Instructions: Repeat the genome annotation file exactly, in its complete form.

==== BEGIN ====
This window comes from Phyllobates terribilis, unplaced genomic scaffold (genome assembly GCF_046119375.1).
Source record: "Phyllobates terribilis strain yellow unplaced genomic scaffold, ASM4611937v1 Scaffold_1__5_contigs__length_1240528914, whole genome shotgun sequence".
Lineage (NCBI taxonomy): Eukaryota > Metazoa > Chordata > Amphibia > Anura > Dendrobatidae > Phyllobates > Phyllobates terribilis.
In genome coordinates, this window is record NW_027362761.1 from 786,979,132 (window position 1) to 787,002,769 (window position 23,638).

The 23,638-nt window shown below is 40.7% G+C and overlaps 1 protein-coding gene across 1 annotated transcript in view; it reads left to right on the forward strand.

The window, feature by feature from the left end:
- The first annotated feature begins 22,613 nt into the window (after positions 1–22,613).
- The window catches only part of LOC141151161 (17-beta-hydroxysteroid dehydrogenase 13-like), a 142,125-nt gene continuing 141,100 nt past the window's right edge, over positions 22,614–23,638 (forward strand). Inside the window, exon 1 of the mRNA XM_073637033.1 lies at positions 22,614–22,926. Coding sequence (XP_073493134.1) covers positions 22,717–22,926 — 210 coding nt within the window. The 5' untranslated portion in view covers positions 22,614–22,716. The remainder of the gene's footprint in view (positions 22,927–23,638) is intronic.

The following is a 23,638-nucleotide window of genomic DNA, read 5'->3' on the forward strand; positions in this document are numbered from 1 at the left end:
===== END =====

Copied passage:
This window comes from Phyllobates terribilis, unplaced genomic scaffold (genome assembly GCF_046119375.1).
Source record: "Phyllobates terribilis strain yellow unplaced genomic scaffold, ASM4611937v1 Scaffold_1__5_contigs__length_1240528914, whole genome shotgun sequence".
Lineage (NCBI taxonomy): Eukaryota > Metazoa > Chordata > Amphibia > Anura > Dendrobatidae > Phyllobates > Phyllobates terribilis.
In genome coordinates, this window is record NW_027362761.1 from 786,979,132 (window position 1) to 787,002,769 (window position 23,638).

The 23,638-nt window shown below is 40.7% G+C and overlaps 1 protein-coding gene across 1 annotated transcript in view; it reads left to right on the forward strand.

The window, feature by feature from the left end:
- The first annotated feature begins 22,613 nt into the window (after positions 1–22,613).
- The window catches only part of LOC141151161 (17-beta-hydroxysteroid dehydrogenase 13-like), a 142,125-nt gene continuing 141,100 nt past the window's right edge, over positions 22,614–23,638 (forward strand). Inside the window, exon 1 of the mRNA XM_073637033.1 lies at positions 22,614–22,926. Coding sequence (XP_073493134.1) covers positions 22,717–22,926 — 210 coding nt within the window. The 5' untranslated portion in view covers positions 22,614–22,716. The remainder of the gene's footprint in view (positions 22,927–23,638) is intronic.

The following is a 23,638-nucleotide window of genomic DNA, read 5'->3' on the forward strand; positions in this document are numbered from 1 at the left end: